I’ve been planning a visit to the William S Hart Museum for some time, but somehow, I kept putting it off.  Now, with summer coming it seemed like a good time to drive out to Newhall and satisfy my curiosity.  I wasn’t disappointed.

Who Is William S Hart?

I suspect few people now know much about William S Hart but in the early 20th Century, he was a superstar, a famous cowboy of the silent film era.   He was born in 1864 and grew up in the American West.  He knew how to ride and rope, but he wanted to be an actor.  Initially, he worked as a stage actor in New York and Europe.  He was almost 50 years old before he started acting in films.  Once in Hollywood, he set to work to create realistic Westerns.

A bronze statue of William S Hart

A bronze statue of William S Hart

Hart died in 1946 and left his 27-room home and the surrounding ranch to Los Angeles County.  It was his way of giving back to the public that had supported him throughout his career. “When I was making pictures, the people gave me their nickels, dimes, and quarters. When I am gone, I want them to have my home.”

The House

The museum as I said above was Hart’s home.  He commissioned Arthur Kelly to design it.  It’s a splendid place filled with movie memorabilia, art, and photographs.  According to our docent, the home is 10,000 square feet and it sits on top of a hill.  It’s a long walk up that hill!

 

The main entrance to the Hart Musuem

The main entrance to the Hart Museum

I took the guided tour which started with the formal dining room.

Formal dining room in the Hart Museum

Formal dining room in the Hart Museum

The floor is made of redwood.  The painting at the back of the room is Hart on his favorite horse, Fritz.  These two made many pictures together and perhaps were the first of the famous cowboy-horse partnerships.  One sees Fritz everywhere in the house.

Being on a hill, the house is built on different levels.  Here’s a photo of the foyer and the stairway to the living room.

Foyer of the Hart Museum

Foyer of the Hart Museum

The living room was a place to entertain guests.  It’s large and comfortable.  There are paintings everywhere.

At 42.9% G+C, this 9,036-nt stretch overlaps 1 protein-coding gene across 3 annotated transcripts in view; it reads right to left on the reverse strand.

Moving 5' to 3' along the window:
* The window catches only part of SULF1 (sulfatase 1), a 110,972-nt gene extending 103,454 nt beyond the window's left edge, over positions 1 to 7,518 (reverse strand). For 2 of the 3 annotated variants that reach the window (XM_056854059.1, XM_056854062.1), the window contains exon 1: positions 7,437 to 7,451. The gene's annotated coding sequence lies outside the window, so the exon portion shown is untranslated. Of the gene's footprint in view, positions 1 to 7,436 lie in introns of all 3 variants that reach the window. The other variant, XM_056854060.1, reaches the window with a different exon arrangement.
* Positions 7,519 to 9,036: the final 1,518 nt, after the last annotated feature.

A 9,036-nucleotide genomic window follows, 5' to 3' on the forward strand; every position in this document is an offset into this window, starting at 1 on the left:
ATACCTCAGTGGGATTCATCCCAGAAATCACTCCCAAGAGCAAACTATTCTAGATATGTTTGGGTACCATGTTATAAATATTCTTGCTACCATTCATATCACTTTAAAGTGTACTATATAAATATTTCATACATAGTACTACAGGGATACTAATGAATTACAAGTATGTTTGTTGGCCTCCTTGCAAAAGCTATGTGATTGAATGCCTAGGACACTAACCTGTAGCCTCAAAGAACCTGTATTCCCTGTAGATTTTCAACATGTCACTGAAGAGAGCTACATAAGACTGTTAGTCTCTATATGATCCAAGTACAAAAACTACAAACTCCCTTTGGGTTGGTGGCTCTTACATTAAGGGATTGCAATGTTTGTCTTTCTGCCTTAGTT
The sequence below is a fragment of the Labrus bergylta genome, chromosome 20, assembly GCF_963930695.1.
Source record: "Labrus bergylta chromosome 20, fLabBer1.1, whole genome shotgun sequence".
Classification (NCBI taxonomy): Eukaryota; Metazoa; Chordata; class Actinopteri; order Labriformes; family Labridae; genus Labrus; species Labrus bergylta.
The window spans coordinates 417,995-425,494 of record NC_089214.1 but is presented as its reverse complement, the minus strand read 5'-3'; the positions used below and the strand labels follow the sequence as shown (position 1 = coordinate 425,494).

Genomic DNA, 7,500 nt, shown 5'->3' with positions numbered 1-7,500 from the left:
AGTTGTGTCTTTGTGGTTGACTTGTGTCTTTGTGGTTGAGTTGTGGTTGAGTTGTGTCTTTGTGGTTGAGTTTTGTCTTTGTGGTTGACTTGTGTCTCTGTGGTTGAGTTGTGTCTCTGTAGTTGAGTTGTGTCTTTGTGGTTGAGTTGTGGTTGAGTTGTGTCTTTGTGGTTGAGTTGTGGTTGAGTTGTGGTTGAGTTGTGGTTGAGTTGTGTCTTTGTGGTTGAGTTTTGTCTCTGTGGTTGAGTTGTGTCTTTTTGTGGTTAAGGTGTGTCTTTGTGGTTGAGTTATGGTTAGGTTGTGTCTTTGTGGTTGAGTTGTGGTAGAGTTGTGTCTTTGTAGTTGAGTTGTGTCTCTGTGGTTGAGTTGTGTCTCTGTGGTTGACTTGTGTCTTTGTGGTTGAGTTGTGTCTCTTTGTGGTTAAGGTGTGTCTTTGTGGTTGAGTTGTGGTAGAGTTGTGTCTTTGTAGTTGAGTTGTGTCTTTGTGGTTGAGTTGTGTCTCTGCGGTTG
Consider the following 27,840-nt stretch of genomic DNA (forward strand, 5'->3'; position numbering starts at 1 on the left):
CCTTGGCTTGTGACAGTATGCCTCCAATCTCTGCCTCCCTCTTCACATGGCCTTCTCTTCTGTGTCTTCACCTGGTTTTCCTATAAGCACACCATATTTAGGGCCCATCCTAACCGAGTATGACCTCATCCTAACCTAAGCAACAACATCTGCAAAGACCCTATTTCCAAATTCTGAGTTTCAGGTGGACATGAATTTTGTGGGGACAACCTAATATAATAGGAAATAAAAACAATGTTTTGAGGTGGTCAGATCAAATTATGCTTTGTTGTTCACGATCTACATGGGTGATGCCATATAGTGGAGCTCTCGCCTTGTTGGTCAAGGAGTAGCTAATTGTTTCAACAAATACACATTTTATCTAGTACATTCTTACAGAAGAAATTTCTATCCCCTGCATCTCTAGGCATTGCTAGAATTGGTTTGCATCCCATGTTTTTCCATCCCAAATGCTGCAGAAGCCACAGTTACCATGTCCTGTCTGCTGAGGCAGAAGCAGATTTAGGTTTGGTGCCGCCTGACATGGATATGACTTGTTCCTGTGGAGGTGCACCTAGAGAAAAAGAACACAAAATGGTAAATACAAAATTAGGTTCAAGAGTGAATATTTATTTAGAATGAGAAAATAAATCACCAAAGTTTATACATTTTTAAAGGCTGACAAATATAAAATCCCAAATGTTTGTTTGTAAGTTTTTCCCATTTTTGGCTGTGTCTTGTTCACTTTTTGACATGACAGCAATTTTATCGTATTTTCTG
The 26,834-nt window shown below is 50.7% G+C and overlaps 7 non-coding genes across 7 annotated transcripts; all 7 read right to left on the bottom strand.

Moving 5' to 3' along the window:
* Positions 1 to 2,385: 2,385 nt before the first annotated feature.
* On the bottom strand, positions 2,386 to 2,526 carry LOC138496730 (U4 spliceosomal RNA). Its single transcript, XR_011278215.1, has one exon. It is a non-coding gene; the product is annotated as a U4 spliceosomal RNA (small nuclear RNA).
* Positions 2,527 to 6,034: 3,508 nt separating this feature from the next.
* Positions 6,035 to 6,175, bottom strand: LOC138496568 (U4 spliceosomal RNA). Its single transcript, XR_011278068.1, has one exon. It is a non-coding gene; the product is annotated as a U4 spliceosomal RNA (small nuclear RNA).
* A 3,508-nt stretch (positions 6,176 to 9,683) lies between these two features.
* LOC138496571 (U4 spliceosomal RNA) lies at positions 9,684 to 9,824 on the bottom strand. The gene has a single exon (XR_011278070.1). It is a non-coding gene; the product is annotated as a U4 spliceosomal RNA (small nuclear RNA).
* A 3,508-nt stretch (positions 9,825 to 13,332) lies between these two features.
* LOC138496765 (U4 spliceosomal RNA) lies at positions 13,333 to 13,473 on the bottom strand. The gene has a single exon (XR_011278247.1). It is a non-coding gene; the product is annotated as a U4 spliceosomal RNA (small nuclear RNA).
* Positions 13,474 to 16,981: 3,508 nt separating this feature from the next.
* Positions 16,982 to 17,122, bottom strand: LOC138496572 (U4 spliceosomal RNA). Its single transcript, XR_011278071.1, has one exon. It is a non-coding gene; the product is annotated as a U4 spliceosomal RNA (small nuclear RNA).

Living room with bearskin rug in the foreground.

Living room with bearskin rug in the foreground.

One of the things that astonished me about Hart was that he knew everyone.  It sounds so trite but true.  Before coming to Hollywood he knew Bat Masterson and Wyatt Earp.   I saw photographs with him and Amelia Earhart.  He owned several paintings by Charles Russell, a close friend.  This son of a miller definitely made an impression on people.

Tips and Tidbits

I don’t want to give away the entire tour, so I’ll give you a few tips instead.  Admission to the museum is free.  Parking is at the base of the hill. The walk is about a quarter mile up a winding road.  Be prepared for the hike! Better yet, check the museum’s website if you’re concerned about accessibility.

The only way to view the house is on one of the docent-led tours.  That means one moves along at the docent’s pace.  I could have lingered longer and looked at all the artifacts, paintings and such.  However, On June 16, 2018, the museum is having an open house.  One can visit and see the house without going on a tour.

As with many museums, this one probably is a bit dull for younger children.  We did have some children with us, and they were patient but I’m sure that looking at someone’s house wasn’t their idea of a cowboy adventure.

Nonetheless, Los Angeles County has a treasure in this museum.  It’s beautiful and filled with history, romance, and a touch of humility.  William S Hart was an interesting man.

To see more of my museum images, please click here.

 

 

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